1. You don’t know who in the crowd might like what kind of game.
2. It does not inform right since it is not an objectively informative piece, being an opinion piece.

As for your people who want to just play games and not learn “systems”: name me one game where you can enjoy the game without learning the systems, and I’ll tell you the systems they need to learn to enjoy the games. Games are meant to be played by mastering systems and overcoming challenge. If that is toxicity to you, life must be really difficult for you.

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Reaped San

Okay lads, its time to tear down another game journalist. First; online sessions are a thing. If you don’t want the worst quality randoms, make one with a specific monster. Second, this lad hasn’t even beaten Nergigante. I have issues taking this seriously because its Nergigante. ‘Nuff said.

And, because I’ll get “well he should just play dauntless” in reply to this or even “classic mh elitist”

Sure, i can get why MH isn’t everyone’s cup of tea. Because in MH, you have to try and you have to learn
And multiplayer matchmaking can be frustrating, because the novelty of easy multiplayer isn’t what its about. The entire game of MHW is quality over quantity to an unhealthy degree, but the real issue is something I can shorten the reason why he keeps uninstalling MHW to a whopping 12 words.
Its because he’s a game journalist and refuses to unironically get good.

To expand on this, MHW is a game where multiplayer is genuinely harder unless you’re getting carried. Nergigante is a monster renowned for how easy he is to kill without him getting to move.

The biggest issue I see here, though, is this lad doesn’t even eat for health or use nutrients, which is essentially gimping yourself of a metric ton of health. In addition, he could make a health charm for the best defensive skill in the entire game, Health Boost. Essentially, he hates the game because he has to think about stuff and get good at it if he doesn’t want to think and prepare.

Its one or the other.

Thank you for coming to my TED Talk.

Edit: cleaned up a plural.

Hamblepants
Reader
Hamblepants

This comment is terrible.

Hushkababa
Reader
Hushkababa

Maybe if you did a tiny bit of research you could find a good way to join other people. Like going to the Job Board, click Online Session, Search for Session, Filter Search, And then pick the monster you’re trying to kill. I’ve only been playing a couple months but it didn’t take too long to figure that out…Also just look up a good way to fight Nergigante, though most strategies involve health boost 3, stun proof, and a shitload of damage. Break the spikes so he doesn’t go crazy and falls down.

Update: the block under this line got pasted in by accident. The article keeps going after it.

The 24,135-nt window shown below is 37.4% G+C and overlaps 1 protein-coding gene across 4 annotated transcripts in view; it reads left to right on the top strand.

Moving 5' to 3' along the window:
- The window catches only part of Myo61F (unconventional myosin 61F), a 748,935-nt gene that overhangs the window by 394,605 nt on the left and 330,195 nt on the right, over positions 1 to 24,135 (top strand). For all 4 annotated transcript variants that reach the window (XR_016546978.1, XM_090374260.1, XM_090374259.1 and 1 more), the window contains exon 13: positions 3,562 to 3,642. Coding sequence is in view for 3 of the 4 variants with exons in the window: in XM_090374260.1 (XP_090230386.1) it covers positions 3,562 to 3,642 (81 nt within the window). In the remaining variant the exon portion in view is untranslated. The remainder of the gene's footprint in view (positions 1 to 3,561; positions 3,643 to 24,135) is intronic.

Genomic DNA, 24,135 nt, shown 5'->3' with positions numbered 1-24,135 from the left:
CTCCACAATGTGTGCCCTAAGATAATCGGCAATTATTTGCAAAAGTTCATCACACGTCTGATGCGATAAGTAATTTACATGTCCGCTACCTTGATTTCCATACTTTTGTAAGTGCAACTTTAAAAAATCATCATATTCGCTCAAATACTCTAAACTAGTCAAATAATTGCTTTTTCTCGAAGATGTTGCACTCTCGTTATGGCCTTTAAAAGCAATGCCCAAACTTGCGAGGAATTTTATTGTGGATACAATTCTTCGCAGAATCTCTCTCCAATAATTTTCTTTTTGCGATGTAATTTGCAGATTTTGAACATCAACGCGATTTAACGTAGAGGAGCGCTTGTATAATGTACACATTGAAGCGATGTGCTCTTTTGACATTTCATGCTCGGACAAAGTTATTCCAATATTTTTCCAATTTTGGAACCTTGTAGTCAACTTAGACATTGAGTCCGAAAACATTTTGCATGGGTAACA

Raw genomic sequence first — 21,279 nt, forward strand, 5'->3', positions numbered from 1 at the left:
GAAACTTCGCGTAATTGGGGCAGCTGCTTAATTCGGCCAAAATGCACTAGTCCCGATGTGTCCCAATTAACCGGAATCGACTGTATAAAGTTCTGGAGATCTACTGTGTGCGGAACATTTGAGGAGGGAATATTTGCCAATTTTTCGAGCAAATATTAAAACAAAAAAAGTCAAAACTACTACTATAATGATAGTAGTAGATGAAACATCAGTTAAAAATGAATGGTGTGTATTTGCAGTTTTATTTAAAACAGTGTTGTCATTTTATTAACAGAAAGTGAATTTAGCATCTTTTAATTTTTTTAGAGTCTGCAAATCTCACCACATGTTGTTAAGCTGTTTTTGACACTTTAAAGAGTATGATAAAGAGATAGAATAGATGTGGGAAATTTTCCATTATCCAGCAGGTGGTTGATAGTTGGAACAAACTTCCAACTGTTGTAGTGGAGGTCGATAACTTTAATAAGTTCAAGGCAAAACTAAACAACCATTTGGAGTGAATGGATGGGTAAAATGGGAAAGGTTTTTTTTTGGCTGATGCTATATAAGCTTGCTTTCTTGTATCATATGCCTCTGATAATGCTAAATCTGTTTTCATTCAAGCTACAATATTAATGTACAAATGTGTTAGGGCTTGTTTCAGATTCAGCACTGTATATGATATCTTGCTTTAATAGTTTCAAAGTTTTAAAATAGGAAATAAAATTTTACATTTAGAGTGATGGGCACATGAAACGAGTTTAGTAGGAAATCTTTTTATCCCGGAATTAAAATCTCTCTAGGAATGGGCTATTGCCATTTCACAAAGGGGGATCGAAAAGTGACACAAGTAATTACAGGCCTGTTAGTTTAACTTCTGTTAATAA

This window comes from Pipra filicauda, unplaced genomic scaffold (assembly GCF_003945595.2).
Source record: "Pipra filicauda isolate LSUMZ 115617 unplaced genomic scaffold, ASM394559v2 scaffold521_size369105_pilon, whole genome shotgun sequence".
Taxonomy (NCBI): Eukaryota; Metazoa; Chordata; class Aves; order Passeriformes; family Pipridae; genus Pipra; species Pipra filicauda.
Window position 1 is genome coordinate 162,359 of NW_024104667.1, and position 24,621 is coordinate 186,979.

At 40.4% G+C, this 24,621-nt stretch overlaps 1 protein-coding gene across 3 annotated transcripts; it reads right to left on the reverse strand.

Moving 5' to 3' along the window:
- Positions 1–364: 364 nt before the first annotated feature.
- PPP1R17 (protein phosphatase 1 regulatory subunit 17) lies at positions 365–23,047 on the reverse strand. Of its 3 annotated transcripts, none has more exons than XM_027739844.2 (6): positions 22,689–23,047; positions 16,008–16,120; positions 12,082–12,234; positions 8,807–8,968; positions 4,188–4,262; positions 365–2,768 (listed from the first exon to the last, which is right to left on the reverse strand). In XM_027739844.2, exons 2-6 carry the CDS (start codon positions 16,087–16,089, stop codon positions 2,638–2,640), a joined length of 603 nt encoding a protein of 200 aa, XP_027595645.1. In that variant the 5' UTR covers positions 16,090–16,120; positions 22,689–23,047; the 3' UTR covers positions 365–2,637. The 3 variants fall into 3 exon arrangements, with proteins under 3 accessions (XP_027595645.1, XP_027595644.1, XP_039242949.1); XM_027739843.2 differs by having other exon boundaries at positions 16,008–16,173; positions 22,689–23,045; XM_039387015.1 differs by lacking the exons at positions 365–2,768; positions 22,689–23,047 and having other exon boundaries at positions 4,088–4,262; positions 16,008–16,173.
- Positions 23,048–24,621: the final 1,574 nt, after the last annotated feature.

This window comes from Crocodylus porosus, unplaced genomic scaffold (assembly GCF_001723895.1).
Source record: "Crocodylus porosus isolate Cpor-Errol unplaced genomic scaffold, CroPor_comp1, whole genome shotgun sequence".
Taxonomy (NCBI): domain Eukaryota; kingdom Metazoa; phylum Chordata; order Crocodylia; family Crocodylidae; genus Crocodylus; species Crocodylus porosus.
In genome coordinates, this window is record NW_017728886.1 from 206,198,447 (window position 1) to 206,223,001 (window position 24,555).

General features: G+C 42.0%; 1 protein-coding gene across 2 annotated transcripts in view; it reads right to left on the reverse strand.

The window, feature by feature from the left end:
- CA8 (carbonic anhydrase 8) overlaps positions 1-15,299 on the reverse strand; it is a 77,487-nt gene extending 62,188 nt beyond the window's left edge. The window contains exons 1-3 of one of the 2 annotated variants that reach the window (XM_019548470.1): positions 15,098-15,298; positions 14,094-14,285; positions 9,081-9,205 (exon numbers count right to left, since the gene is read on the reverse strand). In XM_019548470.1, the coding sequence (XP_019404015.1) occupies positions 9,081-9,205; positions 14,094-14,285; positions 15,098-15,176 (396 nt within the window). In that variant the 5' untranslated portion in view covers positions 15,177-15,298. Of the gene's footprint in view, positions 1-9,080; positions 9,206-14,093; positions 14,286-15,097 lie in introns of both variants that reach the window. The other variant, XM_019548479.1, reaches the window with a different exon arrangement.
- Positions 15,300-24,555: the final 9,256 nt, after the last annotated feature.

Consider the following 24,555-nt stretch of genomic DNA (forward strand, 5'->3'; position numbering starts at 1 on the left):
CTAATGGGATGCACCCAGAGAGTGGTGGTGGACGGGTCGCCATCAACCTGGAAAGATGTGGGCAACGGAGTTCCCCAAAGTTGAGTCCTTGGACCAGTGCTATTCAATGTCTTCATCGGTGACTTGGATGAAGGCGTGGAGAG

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Shadex De'Marr

“Like going to the Job Board, click Online Session, Search for Session, Filter Search, And then pick the monster you’re trying to kill.”

Or play Dauntless and cut that list in half. I think you proved his point.

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wildchild.pramanik666

What you’re saying can be boiled down to ” why work really hard on a gourmet meal to die for, when you can spend much less effort for something that still good but not as exquisite” Both have their merits, but MH clearly has a leg up on quality over Dauntless. And this comes from someone who has played and loved Dauntless for a while now. The crafting system in Dauntless made me leave a it for a while, seeing as you need more of a rarer material to craft something than the materials easier to get. Its just such a basic crafting 101 fault that it soured my experience. I have put in over a hundred hours in that game while I have about 600 in MHW so far. And in that time I’ve progressed to the real end of the game twice ( meaning the final hr 100 mission, which is by no means the end but story missions wise it is) . The kicker is MHW is still a blast playing solo, actually much more enlightening when played solo, while Dauntless can feel like much shallower experience slower because of the easier and less complicated systems. You absolutely need multiplayer for Dauntless, because without that, its still good but not as amazing, while MHW, even without online feels like an actual hunting and crafting, or rather , a monster hunter game. Not just a Monster Hunter game,but an actual monster hunter game

Mewmew
Reader
Mewmew

I’ve eyed Monster Hunter World for a while but never did buy it. Dauntless I played because it was free and I wasn’t risking any money to try it out (this also was before MHW existed).

MHW is 50% off on Steam right now (though there is less than a day left for that sale) and I’ve been eyeing it – but I think I’ll give it another pass for now. I’d buy it for sure if it was like 75% off even if I wasn’t going to install it now :P

For a $60 game all the DLC bugs me some.